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Developed World ex-UK ETF

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Developed World ex-UK ETF

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Hi all, I’m looking ahead to the new tax year and will be rejigging things a bit across accounts to help keep a lid on costs. I’m looking ideally for a Developed World ex-UK ETF, if there is such a thing? Google throws up IWXU which appears to now be delisted, otherwise nothing obvious springing out. Can anyone offer suggestions? Ta
Save £12k in 2020 #42 £2685.65 / £14,000 18.94%
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  • bowlhead99bowlhead99 Forumite
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    DWS have an All-world ex-uk ETF in their xtrackers range - https://etf.dws.com/en-gb/IE00BM67HJ62-ftse-all-world-ex-uk-ucits-etf-1c/ 

    Ticker is XDEX. It's not particularly large (£35m) and low trading volumes on LSE, and it follows all-world ex UK rather than developed world ex- UK so you will get a few percent of China etc. So, not ideal and the OCF is 0.4%, but perhaps something you could live with if you really must have an ETF.

    Vanguard have a UK OEIC which tracks FTSE Developed ex-UK, and it has a pretty competitive 0.14% OCF. If you held it on Vanguard's own platform with their platform fee of 0.15% and no subscription or redemption charges it would only be 0.29% all-in. You might struggle to find an ETF at that cost. They have £7bn AUM in that fund so can afford for it to be cheap per pound invested.

    Another OEIC is L&G's International Index Trust which is 0.13% but is not quite what you want due to being FTSE World exUK rather than Developed World exUK, so you get some of the 'advanced emerging' markets too.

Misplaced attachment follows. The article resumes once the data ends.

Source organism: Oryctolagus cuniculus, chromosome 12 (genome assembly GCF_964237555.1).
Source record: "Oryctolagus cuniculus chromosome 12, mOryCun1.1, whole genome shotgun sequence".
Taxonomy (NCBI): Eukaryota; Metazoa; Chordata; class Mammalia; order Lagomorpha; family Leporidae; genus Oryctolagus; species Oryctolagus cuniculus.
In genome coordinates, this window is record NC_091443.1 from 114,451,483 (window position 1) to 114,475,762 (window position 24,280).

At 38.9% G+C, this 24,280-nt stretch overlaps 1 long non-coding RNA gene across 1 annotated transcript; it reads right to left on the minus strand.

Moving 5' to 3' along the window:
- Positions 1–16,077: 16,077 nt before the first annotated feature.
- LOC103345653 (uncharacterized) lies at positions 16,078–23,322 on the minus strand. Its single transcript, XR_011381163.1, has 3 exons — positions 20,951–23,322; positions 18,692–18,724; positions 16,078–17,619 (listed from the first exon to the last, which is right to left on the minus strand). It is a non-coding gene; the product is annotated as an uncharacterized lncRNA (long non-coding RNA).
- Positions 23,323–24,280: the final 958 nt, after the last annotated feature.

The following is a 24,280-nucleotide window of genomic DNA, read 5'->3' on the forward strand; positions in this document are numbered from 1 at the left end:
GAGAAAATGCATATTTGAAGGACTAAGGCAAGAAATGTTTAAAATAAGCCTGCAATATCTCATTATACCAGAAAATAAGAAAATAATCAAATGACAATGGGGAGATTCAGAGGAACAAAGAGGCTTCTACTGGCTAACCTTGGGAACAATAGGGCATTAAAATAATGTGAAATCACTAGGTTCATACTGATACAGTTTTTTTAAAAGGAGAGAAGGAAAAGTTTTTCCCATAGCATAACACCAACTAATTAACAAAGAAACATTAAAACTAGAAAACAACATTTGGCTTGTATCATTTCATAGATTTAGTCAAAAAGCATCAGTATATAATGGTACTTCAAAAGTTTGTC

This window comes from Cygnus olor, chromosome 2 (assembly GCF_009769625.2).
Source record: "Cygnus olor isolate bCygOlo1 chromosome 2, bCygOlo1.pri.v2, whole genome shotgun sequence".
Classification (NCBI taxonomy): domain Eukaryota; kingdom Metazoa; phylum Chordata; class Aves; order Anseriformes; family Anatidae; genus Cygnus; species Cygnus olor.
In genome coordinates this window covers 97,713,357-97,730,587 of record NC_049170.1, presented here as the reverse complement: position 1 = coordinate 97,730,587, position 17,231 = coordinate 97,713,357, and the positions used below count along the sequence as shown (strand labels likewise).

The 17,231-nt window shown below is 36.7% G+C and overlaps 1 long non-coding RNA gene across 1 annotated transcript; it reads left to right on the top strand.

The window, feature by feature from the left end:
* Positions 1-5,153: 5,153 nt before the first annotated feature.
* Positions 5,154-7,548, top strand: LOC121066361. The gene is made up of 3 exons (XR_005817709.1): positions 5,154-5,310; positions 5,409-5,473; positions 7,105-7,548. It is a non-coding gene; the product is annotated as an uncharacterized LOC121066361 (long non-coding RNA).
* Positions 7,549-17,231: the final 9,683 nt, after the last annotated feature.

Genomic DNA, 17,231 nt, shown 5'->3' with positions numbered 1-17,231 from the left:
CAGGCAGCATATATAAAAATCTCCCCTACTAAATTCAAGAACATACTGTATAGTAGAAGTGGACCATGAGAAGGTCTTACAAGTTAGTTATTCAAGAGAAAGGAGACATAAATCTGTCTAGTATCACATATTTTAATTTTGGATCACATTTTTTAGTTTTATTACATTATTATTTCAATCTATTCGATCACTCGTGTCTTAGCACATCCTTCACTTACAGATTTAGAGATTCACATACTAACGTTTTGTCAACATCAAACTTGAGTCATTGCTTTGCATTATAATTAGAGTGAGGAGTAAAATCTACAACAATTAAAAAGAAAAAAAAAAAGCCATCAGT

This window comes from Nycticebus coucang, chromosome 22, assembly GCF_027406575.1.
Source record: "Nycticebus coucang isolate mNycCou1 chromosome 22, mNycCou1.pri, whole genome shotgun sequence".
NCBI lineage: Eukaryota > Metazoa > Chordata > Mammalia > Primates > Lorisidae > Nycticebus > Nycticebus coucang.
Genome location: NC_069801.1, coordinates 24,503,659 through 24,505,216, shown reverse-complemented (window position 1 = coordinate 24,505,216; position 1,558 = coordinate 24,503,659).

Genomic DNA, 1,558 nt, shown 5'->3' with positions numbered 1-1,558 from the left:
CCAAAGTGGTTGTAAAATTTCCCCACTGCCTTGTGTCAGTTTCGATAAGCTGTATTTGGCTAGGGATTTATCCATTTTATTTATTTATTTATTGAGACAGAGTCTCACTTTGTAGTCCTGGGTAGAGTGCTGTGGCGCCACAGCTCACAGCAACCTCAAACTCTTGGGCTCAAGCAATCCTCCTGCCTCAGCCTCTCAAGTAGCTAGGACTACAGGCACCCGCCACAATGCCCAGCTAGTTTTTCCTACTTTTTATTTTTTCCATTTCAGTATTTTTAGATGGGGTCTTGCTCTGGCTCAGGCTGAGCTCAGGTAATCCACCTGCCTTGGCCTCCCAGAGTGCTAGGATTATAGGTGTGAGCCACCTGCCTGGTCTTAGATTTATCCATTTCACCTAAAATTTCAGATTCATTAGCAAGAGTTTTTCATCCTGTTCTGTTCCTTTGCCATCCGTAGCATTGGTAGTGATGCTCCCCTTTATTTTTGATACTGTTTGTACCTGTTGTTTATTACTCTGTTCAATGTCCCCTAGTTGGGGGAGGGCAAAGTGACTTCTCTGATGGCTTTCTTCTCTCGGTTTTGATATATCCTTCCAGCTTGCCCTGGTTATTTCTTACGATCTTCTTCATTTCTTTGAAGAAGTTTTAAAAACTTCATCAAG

• AnotherJoeAnotherJoe Forumite
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    I used to have one, cant recall what it was but i wouldn't do it again. if you consider that UK is only 5% or so global GDP, and that in a global investment the U.K. companies do most of their business globally anyway, I'm don't think you'd see  much difference over time between two funds which other than ex U.K. held the same mix of international companies, so I wouldn't bother I'd just hold a global fund as mentioned above. 
    Please dont criticise my spelling. It's excellent. Its my typing that's bad.
  • Reg_SmeetonReg_Smeeton Forumite
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    Thanks both, didn’t realise it would be so niche... rationale is to only have one or maybe two largest holdings as ETFs in my LISA with HL, then hold the others across Vanguard and Cavendish to reduce costs. Think I will find a large, liquid Developed World ETF as suggested!
    Save £12k in 2020 #42 £2685.65 / £14,000 18.94%
  • edited 17 February at 1:31PM
    bowlhead99bowlhead99 Forumite
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    edited 17 February at 1:31PM

    Thanks both, didn’t realise it would be so niche... rationale is to only have one or maybe two largest holdings as ETFs in my LISA with HL, then hold the others across Vanguard and Cavendish to reduce costs. Think I will find a large, liquid Developed World ETF as suggested!


    You were looking for developed world ex UK for this one large holding in the LISA.

    But I don't see any obvious reason to exclude emerging markets and the UK from a long term LISA investment. 

    If you got an MSCI ACWI or FTSE All World tracker, the emerging markets and UK would only be a few percent each, and quite possibly less than most people would want. So the solution might be to add extra funds in those areas. But to cut them both down to nil by using an ex-UK, ex-Emerging markets fund when you could use an All-World fund instead, doesn't make a lot of sense to me.

    Am I missing something clever in this strategy for your LISA?
  • Reg_SmeetonReg_Smeeton Forumite
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    I want a bit more EM and UK than would be in those indexes, but they would still be small holdings in my overall portfolio (8-10% each). I want to take advantage of the £45 ETF cap at HL but I realise the dealing charges are quite expensive (particularly on smaller amounts), hence was going to keep the other holdings in an ISA at Vanguard or Cavendish.